WEEKEND ECONOMIST: The great hoarding

Given the historical record of public spending, its hard to be confident that revenue hoarded by the government today in the Future Fund will be spent well down the track.

This week’s data were a mixed bag for the inflation and interest rate outlook. March housing finance fell off a cliff, reflecting the impact of back-to-back rate rises in February and March. While such sticker shock is not uncommon following interest rate rises, it foreshadows further weakness in building approvals, dwelling investment and housing supply.

At the same time, the March quarter wage price index came in much weaker than we had any right to expect, given rising inflation and inflation expectations, as well as still strong labour demand. This still leaves annual wages growth sitting just below the equal record highs set in the previous quarter. In the absence of a pick-up in productivity growth, wages growth remains unsustainably high and a continued source of upside inflation and interest rate risk, but the March quarter outcome could certainly have been much worse.

The 2008-09 Budget was mildly contractionary, with a fiscal impulse of -0.3 per cent of GDP, assuming you take the Budget estimates at face value. In recent years, actual budget outcomes have invariably ended up being much tighter than the budget estimates, even after new spending commitments and additional rounds of tax cuts. With the new Labor government having given an undertaking to hoard additional revenue in excess of the forward estimates and failing to fully fund its ‘aspirational’ tax cuts, this could set the stage for an unprecedented fiscal contraction. However, as argued in this space previously, the budget balance is largely irrelevant to inflation and interest rate outcomes. If budget balances mattered to interest rates, New Zealand would have the developed world’s lowest interest rates and Japan the highest, the exact opposite of what we observe in practice.

Australia’s terms of trade are forecast by Treasury to rise 16 per cent in year average terms during 2008-09, driven by higher commodity export prices and declining import prices. The terms of trade boom has driven revenue growth in excess of recurrent expenditure as the economy shifts to what may well be a permanently higher level of national income (and by implication, higher equilibrium real interest rate). With federal net debt having been completely repaid in 2005-06, the government expects to have a negative net debt position equal to a massive of 7.6 per cent of GDP by the end of the projection period in 2011-12. A large share of the proceeds of the terms of trade boom are thus being sequestered by the Commonwealth government. This has left the government struggling to find ways to recycle growing budget surpluses, given that debt retrenchment is no longer an option.

The previous government allocated budget surpluses to a combination of tax cuts and hoarding revenue in Australia’s sovereign wealth fund, the Future Fund. The Future Fund was originally mandated to meet previously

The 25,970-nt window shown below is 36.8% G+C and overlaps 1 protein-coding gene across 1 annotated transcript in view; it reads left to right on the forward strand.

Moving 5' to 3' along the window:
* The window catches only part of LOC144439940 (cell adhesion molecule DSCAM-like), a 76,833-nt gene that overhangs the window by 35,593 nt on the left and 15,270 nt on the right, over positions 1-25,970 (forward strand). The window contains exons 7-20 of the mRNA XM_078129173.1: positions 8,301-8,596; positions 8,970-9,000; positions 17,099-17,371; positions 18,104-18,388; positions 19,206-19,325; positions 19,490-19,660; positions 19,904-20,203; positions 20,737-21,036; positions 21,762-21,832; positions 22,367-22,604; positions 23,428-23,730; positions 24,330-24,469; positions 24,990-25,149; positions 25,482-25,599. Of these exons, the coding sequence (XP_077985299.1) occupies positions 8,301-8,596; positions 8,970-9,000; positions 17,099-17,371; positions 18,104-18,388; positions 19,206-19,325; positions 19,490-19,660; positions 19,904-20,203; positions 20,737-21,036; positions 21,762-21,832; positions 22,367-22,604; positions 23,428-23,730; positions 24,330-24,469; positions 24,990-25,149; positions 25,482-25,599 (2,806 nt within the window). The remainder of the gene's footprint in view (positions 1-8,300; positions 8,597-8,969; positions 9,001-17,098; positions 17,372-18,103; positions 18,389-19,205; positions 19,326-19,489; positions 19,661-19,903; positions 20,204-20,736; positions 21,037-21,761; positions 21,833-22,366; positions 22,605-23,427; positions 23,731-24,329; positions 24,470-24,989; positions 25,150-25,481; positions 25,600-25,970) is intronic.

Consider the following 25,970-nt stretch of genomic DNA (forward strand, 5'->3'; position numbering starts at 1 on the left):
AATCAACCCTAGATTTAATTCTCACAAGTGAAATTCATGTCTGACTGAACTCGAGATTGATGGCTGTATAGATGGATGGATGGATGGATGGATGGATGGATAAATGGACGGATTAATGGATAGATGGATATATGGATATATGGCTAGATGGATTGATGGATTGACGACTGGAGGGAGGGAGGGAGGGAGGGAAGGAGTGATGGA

unfunded liabilities in relation to public sector pensions. But these commitments were soon fully funded and additional contributions to the Fund would have seen it purchasing more assets for no apparent purpose. The new government has now established additional ad hoc funds to warehouse budget surpluses, notionally allocated to future capital spending in relation to infrastructure, health and education, but with no specific investment program yet in place.

Unless you think that the current and future governments will hoard budget surpluses without limit, then it should be clear that the Future Fund and its new sister funds are simply holding vehicles for future government spending. Of course, governments could also cut taxes in future, but which of these scenarios is more likely? This future spending has the potential to augment the supply-side of the economy if well invested, but with the investment share of GDP at post-war record highs, the private sector is already undertaking the bulk of this task and the historical record of public spending does not exactly inspire confidence that the revenue being hoarded by the government today will be well spent in the future.

One could argue that the government is pre-funding the fiscal gap identified in the Intergenerational Report (something the New Zealand sovereign wealth fund does explicitly), but the case for current taxpayers to fund future government spending is weak. The best way to close the prospective fiscal gap is to grow the economy as fast as possible today, which will provide the resources that might be needed to meet budget commitments in the future. The prospective fiscal gap doesn’t argue for higher taxes today, but instead highlights the need to put government spending programs on a more sustainable long-term footing. Government revenue hoarding actually reduces the incentive for future governments to take the tough fiscal decisions that will be needed to respond to future demands on the budget.

There is a light calendar in Australia and New Zealand next week. The minutes of the May RBA Board meeting are released Tuesday. Treasury Secretary Ken Henry also gives the traditional post-Budget address to
Australian Business Economists on Tuesday. Consumer sentiment and inflation expectations are also released. In New Zealand, the 2008-09 Budget is handed down on Thursday.

Dr Stephen Kirchner is an independent financial market economist. His blog can be found at http://www.institutional-economics.com


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